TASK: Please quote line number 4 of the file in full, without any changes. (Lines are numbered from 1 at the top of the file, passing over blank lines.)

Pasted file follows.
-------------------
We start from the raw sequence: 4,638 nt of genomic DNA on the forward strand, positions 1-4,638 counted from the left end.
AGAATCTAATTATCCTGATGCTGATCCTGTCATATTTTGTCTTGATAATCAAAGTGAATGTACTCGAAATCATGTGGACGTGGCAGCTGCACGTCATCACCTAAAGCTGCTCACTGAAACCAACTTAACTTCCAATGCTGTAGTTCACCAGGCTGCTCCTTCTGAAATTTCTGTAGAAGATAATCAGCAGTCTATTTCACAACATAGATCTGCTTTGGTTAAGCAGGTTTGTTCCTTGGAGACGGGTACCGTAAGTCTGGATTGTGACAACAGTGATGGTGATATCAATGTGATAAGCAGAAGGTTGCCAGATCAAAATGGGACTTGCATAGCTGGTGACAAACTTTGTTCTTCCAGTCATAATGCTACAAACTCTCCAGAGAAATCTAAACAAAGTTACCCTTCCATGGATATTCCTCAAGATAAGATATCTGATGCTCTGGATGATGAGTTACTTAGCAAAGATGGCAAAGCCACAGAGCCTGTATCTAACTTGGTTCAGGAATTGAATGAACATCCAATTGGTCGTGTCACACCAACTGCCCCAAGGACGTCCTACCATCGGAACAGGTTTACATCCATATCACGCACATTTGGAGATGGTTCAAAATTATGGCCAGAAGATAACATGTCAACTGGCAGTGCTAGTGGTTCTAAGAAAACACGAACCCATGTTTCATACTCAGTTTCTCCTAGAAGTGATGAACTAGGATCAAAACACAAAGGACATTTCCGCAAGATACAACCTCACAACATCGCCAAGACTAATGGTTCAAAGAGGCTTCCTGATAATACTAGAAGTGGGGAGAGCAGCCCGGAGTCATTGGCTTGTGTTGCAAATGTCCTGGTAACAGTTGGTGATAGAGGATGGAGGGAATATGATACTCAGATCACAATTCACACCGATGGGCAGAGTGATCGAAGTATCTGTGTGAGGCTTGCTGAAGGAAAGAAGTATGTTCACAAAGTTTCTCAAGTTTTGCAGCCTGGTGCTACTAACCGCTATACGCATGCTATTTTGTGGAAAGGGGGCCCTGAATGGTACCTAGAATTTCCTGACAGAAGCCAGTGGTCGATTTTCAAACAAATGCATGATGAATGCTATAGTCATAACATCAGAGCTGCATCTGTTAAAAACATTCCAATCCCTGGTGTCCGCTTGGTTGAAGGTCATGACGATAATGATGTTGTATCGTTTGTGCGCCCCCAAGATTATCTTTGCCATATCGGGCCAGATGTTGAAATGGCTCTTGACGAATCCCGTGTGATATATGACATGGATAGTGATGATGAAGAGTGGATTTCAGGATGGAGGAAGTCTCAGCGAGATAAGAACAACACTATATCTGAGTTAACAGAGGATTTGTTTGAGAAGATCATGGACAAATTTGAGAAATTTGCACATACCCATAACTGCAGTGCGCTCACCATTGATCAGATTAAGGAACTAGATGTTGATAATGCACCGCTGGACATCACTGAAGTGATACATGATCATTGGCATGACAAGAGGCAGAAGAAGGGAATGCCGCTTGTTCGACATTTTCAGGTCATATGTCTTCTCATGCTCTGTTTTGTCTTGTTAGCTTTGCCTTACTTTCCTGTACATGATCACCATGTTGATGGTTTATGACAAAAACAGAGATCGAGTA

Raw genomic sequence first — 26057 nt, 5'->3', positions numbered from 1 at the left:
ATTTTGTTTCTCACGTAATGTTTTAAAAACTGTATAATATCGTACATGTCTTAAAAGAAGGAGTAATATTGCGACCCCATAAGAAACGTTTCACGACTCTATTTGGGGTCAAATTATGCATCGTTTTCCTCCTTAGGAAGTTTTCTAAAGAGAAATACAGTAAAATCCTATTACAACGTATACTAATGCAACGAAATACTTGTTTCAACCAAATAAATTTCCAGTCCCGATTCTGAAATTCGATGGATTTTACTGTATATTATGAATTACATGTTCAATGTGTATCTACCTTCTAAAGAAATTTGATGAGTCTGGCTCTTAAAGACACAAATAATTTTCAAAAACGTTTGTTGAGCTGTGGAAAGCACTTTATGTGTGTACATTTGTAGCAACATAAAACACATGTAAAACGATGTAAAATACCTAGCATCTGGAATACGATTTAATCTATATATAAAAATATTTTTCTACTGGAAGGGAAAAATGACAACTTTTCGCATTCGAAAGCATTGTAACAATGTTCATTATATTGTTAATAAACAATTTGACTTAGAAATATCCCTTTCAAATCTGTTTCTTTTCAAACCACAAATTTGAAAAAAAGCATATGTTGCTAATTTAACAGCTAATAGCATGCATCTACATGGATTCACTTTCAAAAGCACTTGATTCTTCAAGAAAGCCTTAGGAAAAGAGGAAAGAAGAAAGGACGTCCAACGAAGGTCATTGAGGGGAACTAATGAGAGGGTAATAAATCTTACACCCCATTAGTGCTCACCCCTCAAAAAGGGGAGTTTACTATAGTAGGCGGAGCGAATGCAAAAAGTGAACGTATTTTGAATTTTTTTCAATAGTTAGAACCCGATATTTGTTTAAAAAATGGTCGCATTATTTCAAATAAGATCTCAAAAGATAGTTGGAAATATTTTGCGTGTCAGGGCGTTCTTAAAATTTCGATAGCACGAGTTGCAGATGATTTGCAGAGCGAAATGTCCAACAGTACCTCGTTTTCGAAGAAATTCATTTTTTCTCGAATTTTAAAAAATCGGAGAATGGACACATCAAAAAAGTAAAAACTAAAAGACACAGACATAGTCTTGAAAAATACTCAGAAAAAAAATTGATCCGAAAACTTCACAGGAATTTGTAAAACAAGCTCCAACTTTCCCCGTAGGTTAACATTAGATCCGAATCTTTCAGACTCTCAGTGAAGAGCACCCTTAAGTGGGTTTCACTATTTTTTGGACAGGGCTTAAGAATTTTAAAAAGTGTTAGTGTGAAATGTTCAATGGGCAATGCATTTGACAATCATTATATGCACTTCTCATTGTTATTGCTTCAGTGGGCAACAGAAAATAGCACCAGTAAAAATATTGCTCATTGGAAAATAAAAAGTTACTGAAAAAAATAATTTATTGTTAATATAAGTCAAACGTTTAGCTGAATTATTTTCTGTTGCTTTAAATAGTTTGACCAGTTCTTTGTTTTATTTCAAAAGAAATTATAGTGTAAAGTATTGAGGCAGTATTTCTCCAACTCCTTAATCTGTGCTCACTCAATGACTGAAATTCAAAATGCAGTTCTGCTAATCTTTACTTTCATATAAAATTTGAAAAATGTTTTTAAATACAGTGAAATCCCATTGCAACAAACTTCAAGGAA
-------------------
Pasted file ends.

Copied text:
ATTTTGTTTCTCACGTAATGTTTTAAAAACTGTATAATATCGTACATGTCTTAAAAGAAGGAGTAATATTGCGACCCCATAAGAAACGTTTCACGACTCTATTTGGGGTCAAATTATGCATCGTTTTCCTCCTTAGGAAGTTTTCTAAAGAGAAATACAGTAAAATCCTATTACAACGTATACTAATGCAACGAAATACTTGTTTCAACCAAATAAATTTCCAGTCCCGATTCTGAAATTCGATGGATTTTACTGTATATTATGAATTACATGTTCAATGTGTATCTACCTTCTAAAGAAATTTGATGAGTCTGGCTCTTAAAGACACAAATAATTTTCAAAAACGTTTGTTGAGCTGTGGAAAGCACTTTATGTGTGTACATTTGTAGCAACATAAAACACATGTAAAACGATGTAAAATACCTAGCATCTGGAATACGATTTAATCTATATATAAAAATATTTTTCTACTGGAAGGGAAAAATGACAACTTTTCGCATTCGAAAGCATTGTAACAATGTTCATTATATTGTTAATAAACAATTTGACTTAGAAATATCCCTTTCAAATCTGTTTCTTTTCAAACCACAAATTTGAAAAAAAGCATATGTTGCTAATTTAACAGCTAATAGCATGCATCTACATGGATTCACTTTCAAAAGCACTTGATTCTTCAAGAAAGCCTTAGGAAAAGAGGAAAGAAGAAAGGACGTCCAACGAAGGTCATTGAGGGGAACTAATGAGAGGGTAATAAATCTTACACCCCATTAGTGCTCACCCCTCAAAAAGGGGAGTTTACTATAGTAGGCGGAGCGAATGCAAAAAGTGAACGTATTTTGAATTTTTTTCAATAGTTAGAACCCGATATTTGTTTAAAAAATGGTCGCATTATTTCAAATAAGATCTCAAAAGATAGTTGGAAATATTTTGCGTGTCAGGGCGTTCTTAAAATTTCGATAGCACGAGTTGCAGATGATTTGCAGAGCGAAATGTCCAACAGTACCTCGTTTTCGAAGAAATTCATTTTTTCTCGAATTTTAAAAAATCGGAGAATGGACACATCAAAAAAGTAAAAACTAAAAGACACAGACATAGTCTTGAAAAATACTCAGAAAAAAAATTGATCCGAAAACTTCACAGGAATTTGTAAAACAAGCTCCAACTTTCCCCGTAGGTTAACATTAGATCCGAATCTTTCAGACTCTCAGTGAAGAGCACCCTTAAGTGGGTTTCACTATTTTTTGGACAGGGCTTAAGAATTTTAAAAAGTGTTAGTGTGAAATGTTCAATGGGCAATGCATTTGACAATCATTATATGCACTTCTCATTGTTATTGCTTCAGTGGGCAACAGAAAATAGCACCAGTAAAAATATTGCTCATTGGAAAATAAAAAGTTACTGAAAAAAATAATTTATTGTTAATATAAGTCAAACGTTTAGCTGAATTATTTTCTGTTGCTTTAAATAGTTTGACCAGTTCTTTGTTTTATTTCAAAAGAAATTATAGTGTAAAGTATTGAGGCAGTATTTCTCCAACTCCTTAATCTGTGCTCACTCAATGACTGAAATTCAAAATGCAGTTCTGCTAATCTTTACTTTCATATAAAATTTGAAAAATGTTTTTAAATACAGTGAAATCCCATTGCAACAAACTTCAAGGAA